Sunday, April 30, 2006

Ken, I hardly knew ye.

John Kenneth Galbraith died yesterday, at the age of 97. I saw him once, during my law school sojourn in Cambridge, walking across Harvard Yard. There was no doubt; the six foot eight inch frame and angular face were unmistakeable. I read only one book of his cover-to-cover. It wasn't his best-selling critique of post-World War 2 American capitalism, The Affluent Society. Nor was I one of the fifty or so people (in his estimation, according to his obituary in today's New York Times) who read his one book-length attempt (successful, again in his estimation, as well as that of the Times writers) at technical economic analysis, A Theory of Price Control.

The book I did read was The Scotch, a memoir of his coming of age among the farmers of Southern Ontario, of whom his parents were exemplary. I suspect this little book is typical of Galbraith's ostensibly non-economic writings (he has also written three novels and was co-author of a study of Indian art) in that it is laden with implications concerning what used to be called (and what Galbraith might most accurately be described as having taught and written about) "political economy". The one that sticks with me from The Scotch is that a requisite of a liberal political and economic dispensation - using "liberal" in the contemporary American sense of "generous" as well as in the classic European sense of "characterized by individual liberty" - is the ascendancy of people of "substance". By "substance" he didn't mean wealth (though the Calvinist beliefs of these descendants of Scottish Presbyterian emigrants made them see worldly success as indicative of divine grace), but personal integrity.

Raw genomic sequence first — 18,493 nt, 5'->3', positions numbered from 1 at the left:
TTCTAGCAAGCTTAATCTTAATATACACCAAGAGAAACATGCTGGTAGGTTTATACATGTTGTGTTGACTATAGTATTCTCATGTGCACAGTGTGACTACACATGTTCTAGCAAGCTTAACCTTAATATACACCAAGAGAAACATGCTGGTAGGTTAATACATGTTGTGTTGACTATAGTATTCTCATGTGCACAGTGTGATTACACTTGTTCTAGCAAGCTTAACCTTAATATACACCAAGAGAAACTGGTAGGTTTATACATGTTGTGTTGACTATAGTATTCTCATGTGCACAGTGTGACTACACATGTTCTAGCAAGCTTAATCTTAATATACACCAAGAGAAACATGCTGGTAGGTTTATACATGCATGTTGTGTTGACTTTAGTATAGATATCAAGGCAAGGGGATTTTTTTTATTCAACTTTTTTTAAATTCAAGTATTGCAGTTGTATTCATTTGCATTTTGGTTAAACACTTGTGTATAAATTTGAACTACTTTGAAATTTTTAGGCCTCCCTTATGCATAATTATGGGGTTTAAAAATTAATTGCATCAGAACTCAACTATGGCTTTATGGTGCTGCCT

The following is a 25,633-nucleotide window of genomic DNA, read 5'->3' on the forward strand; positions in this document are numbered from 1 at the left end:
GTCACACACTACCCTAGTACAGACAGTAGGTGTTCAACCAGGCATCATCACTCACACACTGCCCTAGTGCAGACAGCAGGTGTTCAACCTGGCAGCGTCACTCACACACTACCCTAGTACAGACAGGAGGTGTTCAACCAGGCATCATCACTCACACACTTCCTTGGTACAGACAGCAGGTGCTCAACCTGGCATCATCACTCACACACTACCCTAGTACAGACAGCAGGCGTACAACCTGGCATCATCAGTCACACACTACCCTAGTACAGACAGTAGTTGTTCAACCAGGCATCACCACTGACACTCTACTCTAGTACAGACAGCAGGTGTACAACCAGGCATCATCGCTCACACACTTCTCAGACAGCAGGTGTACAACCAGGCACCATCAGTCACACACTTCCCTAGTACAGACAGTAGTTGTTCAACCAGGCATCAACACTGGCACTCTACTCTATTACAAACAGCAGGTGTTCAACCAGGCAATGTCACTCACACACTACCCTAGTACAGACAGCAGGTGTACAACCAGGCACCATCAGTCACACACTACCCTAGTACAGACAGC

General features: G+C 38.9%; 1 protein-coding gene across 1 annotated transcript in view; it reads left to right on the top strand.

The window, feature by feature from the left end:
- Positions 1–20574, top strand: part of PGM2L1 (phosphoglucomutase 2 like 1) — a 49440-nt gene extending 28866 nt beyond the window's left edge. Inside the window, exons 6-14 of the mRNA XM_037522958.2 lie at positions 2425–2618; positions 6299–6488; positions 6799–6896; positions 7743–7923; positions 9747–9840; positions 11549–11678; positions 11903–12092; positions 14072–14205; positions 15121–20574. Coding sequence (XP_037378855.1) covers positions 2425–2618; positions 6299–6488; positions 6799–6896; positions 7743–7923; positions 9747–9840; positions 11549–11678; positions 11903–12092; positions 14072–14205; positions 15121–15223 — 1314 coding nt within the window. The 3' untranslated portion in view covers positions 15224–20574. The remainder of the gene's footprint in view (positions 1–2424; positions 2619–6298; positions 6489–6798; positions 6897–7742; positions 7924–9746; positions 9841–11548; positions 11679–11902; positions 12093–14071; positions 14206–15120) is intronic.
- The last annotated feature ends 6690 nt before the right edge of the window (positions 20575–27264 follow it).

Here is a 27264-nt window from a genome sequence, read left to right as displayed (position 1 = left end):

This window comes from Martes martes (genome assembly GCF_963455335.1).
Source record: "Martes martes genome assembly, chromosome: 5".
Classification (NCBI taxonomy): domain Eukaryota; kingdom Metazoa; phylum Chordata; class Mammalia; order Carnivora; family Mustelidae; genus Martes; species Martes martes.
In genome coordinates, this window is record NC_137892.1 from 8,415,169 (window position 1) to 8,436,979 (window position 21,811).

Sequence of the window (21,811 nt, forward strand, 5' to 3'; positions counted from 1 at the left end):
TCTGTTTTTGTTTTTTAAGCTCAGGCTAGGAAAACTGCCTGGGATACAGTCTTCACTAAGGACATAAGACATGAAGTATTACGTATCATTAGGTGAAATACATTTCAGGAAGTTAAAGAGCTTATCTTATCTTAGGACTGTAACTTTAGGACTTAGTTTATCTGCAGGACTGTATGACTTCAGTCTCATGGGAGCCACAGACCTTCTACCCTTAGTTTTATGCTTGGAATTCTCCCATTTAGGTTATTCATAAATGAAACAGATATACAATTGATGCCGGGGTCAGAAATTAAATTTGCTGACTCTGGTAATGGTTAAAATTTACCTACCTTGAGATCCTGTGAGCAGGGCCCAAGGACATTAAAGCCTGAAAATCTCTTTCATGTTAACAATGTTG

The Scotch included an anecdote Galbraith told on himself that was illustrative of the local character. He was, he recalled, sitting on a rail fence beside his family's cow pasture. Next to him was "a compact, honey-haired girl" on whom he had a high school crush. As they watched, OAC Pride, a prize bull his father had bought from the Ontario Agricultural College, gave his attention to one of the cows. "I'd like to try that sometime," said young Ken wistfully. "Well," the girl answered," it's your cow."

1 comment:

  1. claude,

    due to the glitch in wiki's feed here, it seems to be pulling up posts you wrote on your blog from a year ago - and I'm thoroughly enjoying them. I especially liked the one about the New York cemeteries. I'm a big cemetery wanderer myself. I often used to walk to an old country one near where I live, has graves dating back into the late 1800's. I'd go with my daughter when she was about 5 or 6 - and she'd pick wildflowers and dandelions on our way and place them alongside the infant graves. The baby graves
    were always easy to spot, most had been carved in the same style, and kind of sad in that reading them
    you could easily see when there was an epidemic year.